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Rosenhagen, Nicolas M. (Colorado School of Mines) | Nash, Steven D. (Anadarko Petroleum Corporation) | Dobbs, Walter C. (Anadarko Petroleum Corporation) | Tanner, Kevin V. (Anadarko Petroleum Corporation)
Abstract The volume of stimulation fluid injected during hydraulic fracturing is a key performance driver in the horizontal development of the Niobrara formation in the Denver-Julesburg (DJ) Basin, Colorado. Oil production per well generally increases with stimulation fluid volume. Often, operators normalize both production and fluid volume based on stimulated lateral length and investigate relationships using "per-ft" variables. However, data from well-based approaches commonly display such wide distributions that no useful relationships can be inferred. To improve data correlations, multivariate analysis normalizes for parameters such as thermal maturity, depth, depletion, proppant intensity, drawdown, geology and completion design. Although advancements in computing power have decreased cycle times for multivariate analysis, preparing a clean dataset for thousands of wells remains challenging. A proposed analytical method using publicly available data allows interpreters to see through the noise and find informative correlations. Using a data set of over 5000 wells, we aggregate cumulative oil production and stimulation fluid volumes to a per-section basis then normalize by hydrocarbon pore volume (HCPV) per section. Dimensionless section-level Cumulative Oil versus Stimulation Fluid Plots ("Normalization" or "N-Plot") present data distributions sufficiently well-defined to provide an interpretation and design basis of well spacing and stimulation fluid volumes for multi-well development. When coupled with geologic characterization, the trends guide further refinement of development optimization and well performance predictions. Two example applications using the N-Plot are introduced. The first involves construction of predictive production models and associated evaluation of alternative development scenarios with different combinations of well spacing and completion fluid intensity. The second involves "just-in-time" modification of fluid intensity for drilled but uncompleted wells (DUC's) to optimize cost-forward project economics in an evolving commodity price environment.
Chesapeake Energy is partnering with RS Energy Group to improve operational efficiency and capital discipline by employing advanced analytics and machine learning. RS Energy is a Calgary-based energy research firm founded in 1998 covering more than 150 operators in the major North American and international oil and gas regions, including the US shale plays. It provides technical analysis of basins, including completions and production, as well as asset evaluations for operators considering acreage additions. All of this is done within the context of shifting capital markets. Chesapeake announced the pact fresh off its $4-billion merger with WildHorse Resource Development, which bolstered its position in the Eagle Ford Shale of South Texas.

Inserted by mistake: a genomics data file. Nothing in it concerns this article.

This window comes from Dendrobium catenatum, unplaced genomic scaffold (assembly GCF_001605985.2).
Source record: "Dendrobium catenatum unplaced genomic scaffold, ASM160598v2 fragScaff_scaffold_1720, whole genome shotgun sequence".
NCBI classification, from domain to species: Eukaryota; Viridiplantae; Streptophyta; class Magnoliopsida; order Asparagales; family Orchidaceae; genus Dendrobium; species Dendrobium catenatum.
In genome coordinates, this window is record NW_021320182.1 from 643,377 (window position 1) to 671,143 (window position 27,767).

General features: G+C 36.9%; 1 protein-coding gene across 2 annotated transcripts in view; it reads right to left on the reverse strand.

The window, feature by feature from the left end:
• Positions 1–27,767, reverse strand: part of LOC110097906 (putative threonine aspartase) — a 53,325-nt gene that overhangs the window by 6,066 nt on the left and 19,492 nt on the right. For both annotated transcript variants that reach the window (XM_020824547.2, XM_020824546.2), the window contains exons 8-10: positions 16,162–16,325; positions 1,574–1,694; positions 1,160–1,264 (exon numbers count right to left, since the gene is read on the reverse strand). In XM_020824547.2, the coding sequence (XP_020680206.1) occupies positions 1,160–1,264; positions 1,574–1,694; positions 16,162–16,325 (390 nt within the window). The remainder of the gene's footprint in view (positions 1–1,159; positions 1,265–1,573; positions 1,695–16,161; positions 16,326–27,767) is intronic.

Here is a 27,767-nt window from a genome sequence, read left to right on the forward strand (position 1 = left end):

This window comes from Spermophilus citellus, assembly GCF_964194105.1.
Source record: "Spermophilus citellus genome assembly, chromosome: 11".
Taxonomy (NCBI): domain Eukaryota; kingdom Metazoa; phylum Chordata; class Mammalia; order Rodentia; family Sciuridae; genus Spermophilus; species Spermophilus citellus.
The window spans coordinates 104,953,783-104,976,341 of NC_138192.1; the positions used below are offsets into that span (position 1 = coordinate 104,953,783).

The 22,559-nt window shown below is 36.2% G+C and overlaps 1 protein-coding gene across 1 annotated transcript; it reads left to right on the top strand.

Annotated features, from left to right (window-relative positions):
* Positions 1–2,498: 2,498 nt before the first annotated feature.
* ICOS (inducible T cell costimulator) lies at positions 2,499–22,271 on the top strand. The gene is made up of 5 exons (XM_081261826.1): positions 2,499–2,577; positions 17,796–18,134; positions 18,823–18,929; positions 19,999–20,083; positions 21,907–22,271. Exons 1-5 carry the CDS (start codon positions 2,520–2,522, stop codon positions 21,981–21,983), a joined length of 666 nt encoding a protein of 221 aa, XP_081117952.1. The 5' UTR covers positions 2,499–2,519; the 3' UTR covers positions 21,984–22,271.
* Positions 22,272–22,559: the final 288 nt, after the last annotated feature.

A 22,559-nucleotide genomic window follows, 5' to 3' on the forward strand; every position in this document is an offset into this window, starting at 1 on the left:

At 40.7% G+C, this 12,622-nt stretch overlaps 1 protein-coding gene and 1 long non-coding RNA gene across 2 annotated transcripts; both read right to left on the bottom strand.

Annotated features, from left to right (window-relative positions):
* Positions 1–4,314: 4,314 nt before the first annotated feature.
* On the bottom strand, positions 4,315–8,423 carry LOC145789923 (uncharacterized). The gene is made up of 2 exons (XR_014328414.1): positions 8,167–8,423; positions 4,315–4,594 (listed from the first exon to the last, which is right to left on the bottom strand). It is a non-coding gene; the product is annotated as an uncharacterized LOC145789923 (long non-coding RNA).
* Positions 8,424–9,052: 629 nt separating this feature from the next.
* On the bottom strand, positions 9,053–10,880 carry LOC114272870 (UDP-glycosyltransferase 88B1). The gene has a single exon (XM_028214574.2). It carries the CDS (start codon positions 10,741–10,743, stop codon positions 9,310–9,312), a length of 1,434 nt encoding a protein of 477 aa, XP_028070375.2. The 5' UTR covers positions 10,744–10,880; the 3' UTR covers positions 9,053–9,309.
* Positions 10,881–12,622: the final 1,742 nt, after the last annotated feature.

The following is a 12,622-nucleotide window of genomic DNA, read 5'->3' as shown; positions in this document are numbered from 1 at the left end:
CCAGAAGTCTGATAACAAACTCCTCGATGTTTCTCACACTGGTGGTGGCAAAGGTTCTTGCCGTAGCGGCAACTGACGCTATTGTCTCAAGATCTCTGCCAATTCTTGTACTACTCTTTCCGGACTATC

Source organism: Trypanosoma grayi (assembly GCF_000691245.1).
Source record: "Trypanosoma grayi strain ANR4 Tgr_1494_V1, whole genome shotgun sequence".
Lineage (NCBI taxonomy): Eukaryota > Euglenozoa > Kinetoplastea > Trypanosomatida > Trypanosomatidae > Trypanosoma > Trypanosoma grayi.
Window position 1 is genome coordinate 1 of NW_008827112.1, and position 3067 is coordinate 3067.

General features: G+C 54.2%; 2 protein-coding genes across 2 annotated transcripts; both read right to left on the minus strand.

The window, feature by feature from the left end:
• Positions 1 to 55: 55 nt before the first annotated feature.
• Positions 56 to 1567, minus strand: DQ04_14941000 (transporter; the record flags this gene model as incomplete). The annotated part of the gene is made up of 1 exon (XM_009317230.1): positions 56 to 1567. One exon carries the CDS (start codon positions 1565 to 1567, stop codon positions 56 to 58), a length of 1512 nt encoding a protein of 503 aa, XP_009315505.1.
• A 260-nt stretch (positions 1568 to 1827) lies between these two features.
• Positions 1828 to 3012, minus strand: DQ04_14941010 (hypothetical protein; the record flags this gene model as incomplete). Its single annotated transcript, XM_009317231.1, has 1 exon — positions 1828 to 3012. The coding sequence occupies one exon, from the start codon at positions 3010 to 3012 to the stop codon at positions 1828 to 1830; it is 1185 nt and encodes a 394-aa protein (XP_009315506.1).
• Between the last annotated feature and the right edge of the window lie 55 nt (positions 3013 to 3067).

Abstract A new approach in fractured reservoir characterization and simulation that integrates geomechanics, geology, and reservoir engineering is proposed and illustrated with actual oil reservoirs. This approach uses a neural network to find the relationship between, reservoir structure, bed thickness and the well performance used as an indicator of fracture intensity. Once the relation established, the neural network can be used to forecast primary production, or for mapping the reservoir fracture intensity. The resulting fracture intensity distribution can be used to represent the subsurface fracture network. Using the fracture intensity map and fracture network, directional fracture permeabilities and fracture pore volume can be estimated via a history matching process where only two parameters are adjusted. Introduction Conventional reservoir simulation has benefited from important research during the last few years. The use of geostatistics is slowly moving from the production of grayscale maps" with dubious value and multi-million cell realizations with little practical value to useful input data for reservoir simulators. Although there is still much to be done before these geostatistical realizations will be able to reproduce the past performance of a reservoir, the recent trend shows clearly that major advances have been made in conventional reservoir description. On the other hand, naturally fractured reservoir (NFR) characterization has not enjoyed a similar benefit from any major research effort. Until this work, there is no quantitative methodology to "fill the NFR simulator gridblocks". Most of the current fractured reservoir characterization rely on a qualitative description of the fractures. This is achieved by using mainly structure properties, seismic velocity anisotropy observed with shear or S-waves, and more recently compression or P-waves. However, a reservoir engineer struggling to numerically simulate a fractured reservoir needs more than just the location of "sweet spots." The objective of this paper is to provide a reservoir description methodology that leads to a computer input file for a fractured reservoir simulator which can be used for performance forecasting. This methodology relies on the use of geomechanical concepts derived from reservoir structure and artificial intelligence (AI) tools. Neural networks During the past few years, the petroleum industry enthusiastically supported the concept of "integrated systems." Integration of everything is everywhere. From a reservoir engineering point of view, the concept of integration is a necessity not fashion. The necessity exists because of the scarcity of reservoir information and the wide range of scales over which this information is measured. Therefore, a reliable reservoir description must somehow integrate all the existing information at all the scales. The application of stochastic global optimization methods, e.g. simulated annealing, in reservoir description provided new tools for achieving a certain level of integration. However, stochastic global optimization methods were developed in an artificial intelligence context and are more than just simple mathematical optimization methods, as believed by some users. Within the artificial intelligence framework, other tools exist and can be used to integrate various information into a complex reservoir model. The most practical of these integration tools can be found in neurocomputing. There are various ways of looking at a neural network. The most common application is a pattern recognition tool where from a given amount of known information, a neural network is able to be trained to recognize some patterns. In this case, the output of the neural network is very often a binary variable where a value 0 means NO, and a value 1 means YES. P. 425